Bayly followed closely behind<br />

to oversee the successful twoweek<br />

installation.<br />

The system is completely<br />

automated from New Zealand,<br />

with an on-site consultant overseeing<br />

any necessary hands-on<br />

issues.<br />

They also needed to know<br />

what the cows were eating,<br />

how often the yards were being<br />

washed down and the elements<br />

already in the water. All<br />

this information provided the<br />

basis for how the water recycling<br />

system would manage<br />

the requirements for the solid<br />

matter.<br />

Design and construction<br />

of the two systems took over<br />

two years to complete. Despite<br />

two COVID-19 lockdowns<br />

and other projects on the go,<br />

the system left the Matamata<br />

based workshop and flew out<br />

to Hong Kong by deadline.<br />

Piper and filtration engineer<br />

The FORSI System crated up<br />

Kevin Bayly followed closely<br />

ready to fly out to Hong Kong.<br />

behind to oversee the successful<br />

two-week installation.<br />

The system is completely<br />

automated from New Zealand,<br />

with an on-site consultant<br />

overseeing any necessary<br />

hands-on issues.<br />

“Alarms alert us to any<br />

“Alarms alert us to any<br />

problems, which through cameras,<br />

we can which assess through immedi-<br />

cam-<br />

problems,<br />

eras, ately. we can assess immediately.<br />

“All our systems have the<br />

latest “All cutting-edge our systems have technology.<br />

We cutting-edge never look back technol-<br />

– we<br />

the<br />

latest<br />

ogy. always We improve never look on back what – we<br />

always have done. improve We are on using what this we<br />

have<br />

system<br />

done.<br />

through<br />

We are<br />

the<br />

using<br />

automated<br />

this<br />

settings to try new things, with-<br />

system through the automated<br />

settings to try new things,<br />

without disrupting the process<br />

– it’s a cool learning opportunity<br />

for the team.”<br />

It’s this meeting of the<br />

minds that keeps Piper coming<br />

back to work each day.<br />

“There’s a lot to be said for<br />

how the FORSI system works,”<br />

said Piper. “I have been with<br />

the company for 17 years and<br />

I am incredibly proud of how<br />

far we have come and the different<br />

ways the FORSI system<br />

has been used.<br />

“Different industries are<br />

now coming to us and we<br />

out disrupting the process – it’s<br />

are evolving with them. I am<br />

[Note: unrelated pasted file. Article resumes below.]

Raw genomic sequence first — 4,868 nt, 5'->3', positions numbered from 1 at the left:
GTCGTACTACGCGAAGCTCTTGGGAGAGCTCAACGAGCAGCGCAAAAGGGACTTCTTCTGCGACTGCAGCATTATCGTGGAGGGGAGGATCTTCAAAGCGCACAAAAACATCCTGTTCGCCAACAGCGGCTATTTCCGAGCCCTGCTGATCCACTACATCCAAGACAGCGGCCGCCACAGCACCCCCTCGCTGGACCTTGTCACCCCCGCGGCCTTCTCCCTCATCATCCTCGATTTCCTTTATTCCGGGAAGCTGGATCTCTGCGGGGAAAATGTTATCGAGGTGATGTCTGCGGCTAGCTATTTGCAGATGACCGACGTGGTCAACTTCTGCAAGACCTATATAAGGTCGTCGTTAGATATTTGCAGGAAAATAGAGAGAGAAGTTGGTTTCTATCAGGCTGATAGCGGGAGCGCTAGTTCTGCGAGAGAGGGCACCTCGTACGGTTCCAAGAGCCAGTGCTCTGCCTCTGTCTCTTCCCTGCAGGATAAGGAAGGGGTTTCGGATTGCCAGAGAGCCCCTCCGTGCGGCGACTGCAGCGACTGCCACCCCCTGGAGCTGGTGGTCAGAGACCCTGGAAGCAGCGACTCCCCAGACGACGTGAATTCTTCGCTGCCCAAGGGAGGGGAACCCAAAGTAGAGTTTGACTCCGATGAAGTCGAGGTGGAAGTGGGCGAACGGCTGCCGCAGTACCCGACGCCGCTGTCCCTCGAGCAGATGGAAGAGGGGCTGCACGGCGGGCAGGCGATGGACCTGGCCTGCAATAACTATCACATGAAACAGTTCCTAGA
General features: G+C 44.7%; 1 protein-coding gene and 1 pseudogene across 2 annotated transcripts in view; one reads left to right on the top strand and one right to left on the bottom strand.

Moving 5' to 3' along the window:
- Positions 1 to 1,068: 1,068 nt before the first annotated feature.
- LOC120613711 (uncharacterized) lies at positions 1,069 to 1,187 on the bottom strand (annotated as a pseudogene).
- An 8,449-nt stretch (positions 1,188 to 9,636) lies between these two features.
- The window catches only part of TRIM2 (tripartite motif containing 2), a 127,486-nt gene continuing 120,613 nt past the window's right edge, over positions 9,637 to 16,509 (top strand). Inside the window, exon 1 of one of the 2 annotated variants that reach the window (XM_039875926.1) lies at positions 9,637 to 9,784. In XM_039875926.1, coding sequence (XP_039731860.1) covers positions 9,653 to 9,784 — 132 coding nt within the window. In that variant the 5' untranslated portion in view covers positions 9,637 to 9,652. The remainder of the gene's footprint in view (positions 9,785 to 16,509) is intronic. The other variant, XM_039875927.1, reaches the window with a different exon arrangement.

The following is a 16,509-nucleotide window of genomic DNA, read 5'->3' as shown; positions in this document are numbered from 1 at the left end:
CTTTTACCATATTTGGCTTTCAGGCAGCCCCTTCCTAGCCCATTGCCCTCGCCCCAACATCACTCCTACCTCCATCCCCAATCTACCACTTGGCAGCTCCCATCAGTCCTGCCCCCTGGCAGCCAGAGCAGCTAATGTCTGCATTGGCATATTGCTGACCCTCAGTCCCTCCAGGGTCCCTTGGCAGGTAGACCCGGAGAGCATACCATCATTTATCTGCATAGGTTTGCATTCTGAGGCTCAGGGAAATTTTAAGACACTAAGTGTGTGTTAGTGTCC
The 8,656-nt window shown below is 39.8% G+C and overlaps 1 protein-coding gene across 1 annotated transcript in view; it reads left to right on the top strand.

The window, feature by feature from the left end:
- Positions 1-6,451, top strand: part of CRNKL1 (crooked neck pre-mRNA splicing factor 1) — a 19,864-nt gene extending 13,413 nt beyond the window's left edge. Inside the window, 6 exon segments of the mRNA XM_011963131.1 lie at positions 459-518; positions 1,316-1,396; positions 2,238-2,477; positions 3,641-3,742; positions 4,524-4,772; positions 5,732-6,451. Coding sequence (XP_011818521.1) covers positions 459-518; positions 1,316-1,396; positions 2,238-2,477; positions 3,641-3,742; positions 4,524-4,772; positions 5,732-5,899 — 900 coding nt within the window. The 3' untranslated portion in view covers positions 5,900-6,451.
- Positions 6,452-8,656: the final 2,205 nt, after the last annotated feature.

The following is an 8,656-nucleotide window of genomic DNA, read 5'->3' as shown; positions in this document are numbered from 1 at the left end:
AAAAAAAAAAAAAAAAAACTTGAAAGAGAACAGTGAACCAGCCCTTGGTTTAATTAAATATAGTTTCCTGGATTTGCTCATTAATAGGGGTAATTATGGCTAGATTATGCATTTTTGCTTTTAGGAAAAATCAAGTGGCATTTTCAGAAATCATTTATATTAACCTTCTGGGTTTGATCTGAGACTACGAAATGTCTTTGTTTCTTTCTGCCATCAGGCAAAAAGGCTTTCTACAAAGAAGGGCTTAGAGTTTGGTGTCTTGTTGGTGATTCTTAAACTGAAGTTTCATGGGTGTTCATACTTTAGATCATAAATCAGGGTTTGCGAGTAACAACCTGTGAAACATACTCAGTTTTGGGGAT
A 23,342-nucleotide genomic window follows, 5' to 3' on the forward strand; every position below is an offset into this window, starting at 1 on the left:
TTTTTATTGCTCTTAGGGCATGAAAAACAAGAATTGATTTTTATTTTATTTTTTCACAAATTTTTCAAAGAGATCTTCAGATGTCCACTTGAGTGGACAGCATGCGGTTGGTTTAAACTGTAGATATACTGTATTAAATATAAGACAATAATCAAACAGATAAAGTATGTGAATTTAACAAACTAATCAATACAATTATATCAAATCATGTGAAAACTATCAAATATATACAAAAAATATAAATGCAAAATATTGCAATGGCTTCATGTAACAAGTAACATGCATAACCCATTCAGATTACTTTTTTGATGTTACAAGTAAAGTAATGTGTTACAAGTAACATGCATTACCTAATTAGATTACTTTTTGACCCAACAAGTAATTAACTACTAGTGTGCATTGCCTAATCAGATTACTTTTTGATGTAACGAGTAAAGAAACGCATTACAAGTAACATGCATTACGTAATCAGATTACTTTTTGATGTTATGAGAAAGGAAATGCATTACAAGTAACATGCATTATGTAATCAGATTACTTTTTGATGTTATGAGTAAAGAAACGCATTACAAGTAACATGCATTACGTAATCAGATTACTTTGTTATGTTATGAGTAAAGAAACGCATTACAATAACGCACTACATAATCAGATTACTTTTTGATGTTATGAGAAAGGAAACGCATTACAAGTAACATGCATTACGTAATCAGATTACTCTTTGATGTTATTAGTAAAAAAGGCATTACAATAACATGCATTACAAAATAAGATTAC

a cool learning opportunity for<br />

the really team.” motivated by what we<br />

are It’s doing. this We meeting can branch of out the<br />

minds – there’s that always keeps Piper new ways coming of<br />

back doing to things, work each new day. technology<br />

is always “There’s being a lot developed. to be said for<br />

how “You the FORSI never system know works,” what’s<br />

said around Piper. the “I corner have been and I with am<br />

the<br />

excited<br />

company<br />

to see<br />

for<br />

what’s<br />

17 years<br />

next.”<br />

and I<br />

am incredibly proud of how far<br />

Since the success in Hong<br />

we have come and the different<br />

ways<br />

Kong,<br />

the<br />

FORSI<br />

FORSI<br />

have<br />

system<br />

been<br />

has<br />

been approached used. to install an effluent<br />

“Different recycling industries system are for<br />

now another coming overseas to client, us and at the we<br />

are other evolving end of the with spectrum them. I with am<br />

really extremely motivated high flow by rates. what we<br />

are “This doing. project We can has branch 3000 out<br />

–<br />

head<br />

there’s<br />

of<br />

always<br />

cattle.<br />

new<br />

But<br />

ways<br />

there’s<br />

of<br />

doing things, new technology<br />

nothing we haven’t been able<br />

is always being developed.<br />

to put<br />

“You<br />

our<br />

never<br />

hand to<br />

know<br />

– so<br />

what’s<br />

watch<br />

around this space.” the corner and I am<br />

excited to see what’s next.”<br />

Since the success in Hong<br />

Kong, FORSI have been<br />

approached to install an effluent<br />

recycling system for another<br />

overseas client, at the other end<br />

of the spectrum with extremely<br />

high flow rates.<br />

“This project has 3000 head<br />